winter gardens

04.12.17

TIME TO (NOT) PUT THE GARDEN TO BED.

This is a phrase I hear a lot at this time of the year and I find it slightly unnerving. In fact, if I’m honest it’s a phrase that goes completely against everything I believe in when designing a garden. Seasons should feature in gardens, they should be celebrated, yes, even winter. By putting their garden to bed, a lot of people mean tidying it all up, removing all fallen leaves and cutting everything down so that they can forget about it all until the spring. But even if it is true that everything slows down and that most plants and creatures go dormant, there is still life  winter. There is still much to be admired and there are some plants that are in fact at their peak in winter: Sarcococca, Witch Hazel and Viburnum Bodnantense provide fragrance, Hellebores are definitely worth coming close too and many more. I love visiting gardens in winter when everything is quieter and not so in your face.

Some herbaceous stand proud throughout the winter and display elegant seedheads and silhouettes and look enchanting covered with frost (a lot of ornamental grasses, verbena bonariensis, hydrangeas, etc..) .

So don’t put your garden to bed.  On the contrary, leave a pile of logs and fallen limbs in a corner, don’t completely eradicate the mess, leave a bit of it for hibernating mammals and insects. Leave some seedheads on, and don’t remove all the fallen leaves but push them away from the lawn into the beds to provide the more tender perennials with a natural mulch.

 
winter seedheads.jpg
 

02.02.2017

WINTER GARDENS

Gardens look great in winter.  Well, they should anyway. If yours doesn't, here are some tips to let the magic in...

 
 
  • Get the structure right.  My gardens have a high ratio of herbaceous and deciduous trees but I always try to get the bone of the garden right with a few strategically placed structural evergreens so that the garden doesn’t look dead in the deep of winter.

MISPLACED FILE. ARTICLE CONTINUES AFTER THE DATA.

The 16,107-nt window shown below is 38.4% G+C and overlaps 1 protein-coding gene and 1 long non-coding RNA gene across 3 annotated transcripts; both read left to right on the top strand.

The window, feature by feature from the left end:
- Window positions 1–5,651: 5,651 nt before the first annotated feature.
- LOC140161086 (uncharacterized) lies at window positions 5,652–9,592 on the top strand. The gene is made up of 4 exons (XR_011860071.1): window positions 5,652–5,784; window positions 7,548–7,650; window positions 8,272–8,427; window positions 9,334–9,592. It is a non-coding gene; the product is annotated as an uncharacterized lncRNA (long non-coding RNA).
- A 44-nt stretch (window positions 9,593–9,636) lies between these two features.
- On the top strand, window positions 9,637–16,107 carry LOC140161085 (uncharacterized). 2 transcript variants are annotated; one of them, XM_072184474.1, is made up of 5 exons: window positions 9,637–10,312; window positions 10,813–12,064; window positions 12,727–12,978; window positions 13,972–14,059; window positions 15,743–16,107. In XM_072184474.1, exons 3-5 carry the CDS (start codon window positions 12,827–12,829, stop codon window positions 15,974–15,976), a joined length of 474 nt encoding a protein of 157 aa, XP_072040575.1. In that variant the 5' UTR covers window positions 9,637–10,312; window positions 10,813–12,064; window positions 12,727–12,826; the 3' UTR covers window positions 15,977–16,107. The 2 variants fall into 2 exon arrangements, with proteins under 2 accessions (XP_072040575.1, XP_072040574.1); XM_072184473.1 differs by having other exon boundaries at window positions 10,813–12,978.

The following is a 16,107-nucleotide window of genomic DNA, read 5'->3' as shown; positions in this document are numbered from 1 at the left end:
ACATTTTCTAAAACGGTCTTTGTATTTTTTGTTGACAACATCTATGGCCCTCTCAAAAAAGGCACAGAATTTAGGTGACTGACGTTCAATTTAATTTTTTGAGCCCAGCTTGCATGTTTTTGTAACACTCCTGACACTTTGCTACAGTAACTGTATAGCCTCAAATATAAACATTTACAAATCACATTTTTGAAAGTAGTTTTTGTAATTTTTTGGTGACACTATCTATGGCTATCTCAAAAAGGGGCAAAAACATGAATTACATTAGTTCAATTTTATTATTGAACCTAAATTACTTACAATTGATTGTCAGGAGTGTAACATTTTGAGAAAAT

• Don’t cut everything back, retain some seedheads standing tall and proud throughout the winter. Ornamental grasses, perennials such as Verbenas, and shrubs such as Hydrangeas look great even after the flowers have died and very elegant under a layer of frost. Plus they are a valuable food source for birds and provide an overwintering home for ladybirds and lacewings.
     
  • Attractive bark and silhouette. Choose some trees that look great even after they’ve lost all their leaves such as betula utilis var. jacquemontii, which will brighten up any garden with their brilliant white stems and slender, elegant silhouettes. Multi- stemmed Amelanchier and Acers will also provide interest and look like sculptures. Dogwoods are excellent if you have a large garden and can plant them en mass somewhere with their bright coloured bare stems (as per picture here).
     
  • Introduce fragrance. Some shrubs are a must (for large gardens only): Viburnum bodnantse “Dawn”, Sarcococca confusa and hookeriana and Hamamelis x intermedia and mollis will surprise and entice you with their exquisite fragrance when all your senses seem to have gone numb with the cold.
     
  • Get inspiration. Some gardens reveal their true inner beauty on cold and bright winter days. They are worth visiting even when it’s freezing: Hyde Hall in Essex, Anglesey Abbey and Bressingham Gardens (where this picture was taken) in Cambridgeshire.